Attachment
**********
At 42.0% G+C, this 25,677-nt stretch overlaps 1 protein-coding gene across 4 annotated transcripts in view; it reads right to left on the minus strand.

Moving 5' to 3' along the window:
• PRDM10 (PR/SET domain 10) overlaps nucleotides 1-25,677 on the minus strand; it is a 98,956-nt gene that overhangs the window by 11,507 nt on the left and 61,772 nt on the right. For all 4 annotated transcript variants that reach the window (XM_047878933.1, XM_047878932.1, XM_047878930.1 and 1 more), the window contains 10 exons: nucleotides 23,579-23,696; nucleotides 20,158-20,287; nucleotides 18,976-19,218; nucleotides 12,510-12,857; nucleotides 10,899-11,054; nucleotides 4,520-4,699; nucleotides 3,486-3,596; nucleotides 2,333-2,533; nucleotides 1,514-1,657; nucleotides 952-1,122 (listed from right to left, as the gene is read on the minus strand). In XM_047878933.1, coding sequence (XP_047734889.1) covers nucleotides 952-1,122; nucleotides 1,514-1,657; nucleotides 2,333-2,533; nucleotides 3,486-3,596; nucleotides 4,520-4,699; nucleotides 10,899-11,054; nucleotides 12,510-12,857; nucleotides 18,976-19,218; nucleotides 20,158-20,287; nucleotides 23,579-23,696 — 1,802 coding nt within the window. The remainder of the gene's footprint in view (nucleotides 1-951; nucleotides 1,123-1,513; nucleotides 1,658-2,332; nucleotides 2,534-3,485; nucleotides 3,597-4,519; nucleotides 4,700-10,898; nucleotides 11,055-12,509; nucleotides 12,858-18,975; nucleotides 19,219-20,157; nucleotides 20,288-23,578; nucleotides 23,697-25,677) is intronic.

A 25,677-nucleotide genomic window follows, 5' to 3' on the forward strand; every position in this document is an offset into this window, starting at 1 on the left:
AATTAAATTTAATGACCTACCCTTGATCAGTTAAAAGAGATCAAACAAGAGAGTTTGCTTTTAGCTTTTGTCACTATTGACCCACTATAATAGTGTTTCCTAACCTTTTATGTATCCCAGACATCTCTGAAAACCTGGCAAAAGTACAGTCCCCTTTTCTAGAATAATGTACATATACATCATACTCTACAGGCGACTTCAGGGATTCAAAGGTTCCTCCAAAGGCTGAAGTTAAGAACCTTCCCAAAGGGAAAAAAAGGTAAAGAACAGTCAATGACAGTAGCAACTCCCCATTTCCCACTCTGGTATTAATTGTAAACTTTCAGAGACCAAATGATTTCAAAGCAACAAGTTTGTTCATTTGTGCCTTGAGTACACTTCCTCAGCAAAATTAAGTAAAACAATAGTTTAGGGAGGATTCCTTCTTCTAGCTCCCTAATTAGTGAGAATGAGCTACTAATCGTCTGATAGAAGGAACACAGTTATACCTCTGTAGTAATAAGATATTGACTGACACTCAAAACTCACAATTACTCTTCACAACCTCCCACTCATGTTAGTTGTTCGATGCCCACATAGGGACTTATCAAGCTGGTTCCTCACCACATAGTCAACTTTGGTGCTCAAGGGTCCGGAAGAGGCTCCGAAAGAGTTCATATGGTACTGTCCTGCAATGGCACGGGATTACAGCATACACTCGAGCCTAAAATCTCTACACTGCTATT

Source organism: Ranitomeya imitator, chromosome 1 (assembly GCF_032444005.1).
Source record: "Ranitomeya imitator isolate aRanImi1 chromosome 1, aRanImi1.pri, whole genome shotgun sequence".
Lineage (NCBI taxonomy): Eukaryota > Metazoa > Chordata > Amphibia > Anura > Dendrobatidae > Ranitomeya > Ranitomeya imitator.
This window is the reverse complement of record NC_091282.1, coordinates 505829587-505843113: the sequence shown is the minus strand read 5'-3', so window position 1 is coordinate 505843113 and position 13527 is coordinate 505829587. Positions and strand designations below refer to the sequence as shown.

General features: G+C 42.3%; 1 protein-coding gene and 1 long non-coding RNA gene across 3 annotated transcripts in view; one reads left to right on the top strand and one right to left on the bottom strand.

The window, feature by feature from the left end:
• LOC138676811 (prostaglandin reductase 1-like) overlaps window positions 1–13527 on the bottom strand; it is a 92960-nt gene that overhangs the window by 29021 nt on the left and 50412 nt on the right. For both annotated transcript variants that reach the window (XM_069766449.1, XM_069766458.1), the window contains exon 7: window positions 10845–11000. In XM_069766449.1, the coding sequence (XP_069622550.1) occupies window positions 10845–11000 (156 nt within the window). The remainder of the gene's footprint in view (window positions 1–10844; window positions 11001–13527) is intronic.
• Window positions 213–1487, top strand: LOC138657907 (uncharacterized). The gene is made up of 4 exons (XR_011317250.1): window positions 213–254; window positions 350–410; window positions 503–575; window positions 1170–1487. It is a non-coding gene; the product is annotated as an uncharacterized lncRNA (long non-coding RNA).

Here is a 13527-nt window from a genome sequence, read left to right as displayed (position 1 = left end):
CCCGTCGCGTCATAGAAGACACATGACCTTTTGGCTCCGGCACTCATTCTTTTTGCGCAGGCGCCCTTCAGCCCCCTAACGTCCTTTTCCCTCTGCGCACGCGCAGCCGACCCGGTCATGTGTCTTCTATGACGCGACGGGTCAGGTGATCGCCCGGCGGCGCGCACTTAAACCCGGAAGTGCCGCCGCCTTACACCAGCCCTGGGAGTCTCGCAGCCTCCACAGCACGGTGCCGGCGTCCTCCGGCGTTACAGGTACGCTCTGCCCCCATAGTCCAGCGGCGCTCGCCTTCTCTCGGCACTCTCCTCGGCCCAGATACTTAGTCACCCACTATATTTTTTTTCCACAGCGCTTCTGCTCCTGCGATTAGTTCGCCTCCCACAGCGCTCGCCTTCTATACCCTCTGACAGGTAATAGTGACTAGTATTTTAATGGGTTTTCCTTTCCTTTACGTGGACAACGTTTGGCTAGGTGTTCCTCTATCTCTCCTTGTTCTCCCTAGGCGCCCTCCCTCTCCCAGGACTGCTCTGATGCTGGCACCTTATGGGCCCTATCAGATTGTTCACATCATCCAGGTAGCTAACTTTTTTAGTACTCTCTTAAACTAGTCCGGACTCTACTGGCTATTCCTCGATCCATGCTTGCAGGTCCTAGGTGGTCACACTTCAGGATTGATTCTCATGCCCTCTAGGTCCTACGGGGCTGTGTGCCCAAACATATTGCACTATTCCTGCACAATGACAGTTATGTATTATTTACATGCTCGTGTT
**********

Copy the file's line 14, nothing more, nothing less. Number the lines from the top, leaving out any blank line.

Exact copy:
Here is a 13527-nt window from a genome sequence, read left to right as displayed (position 1 = left end):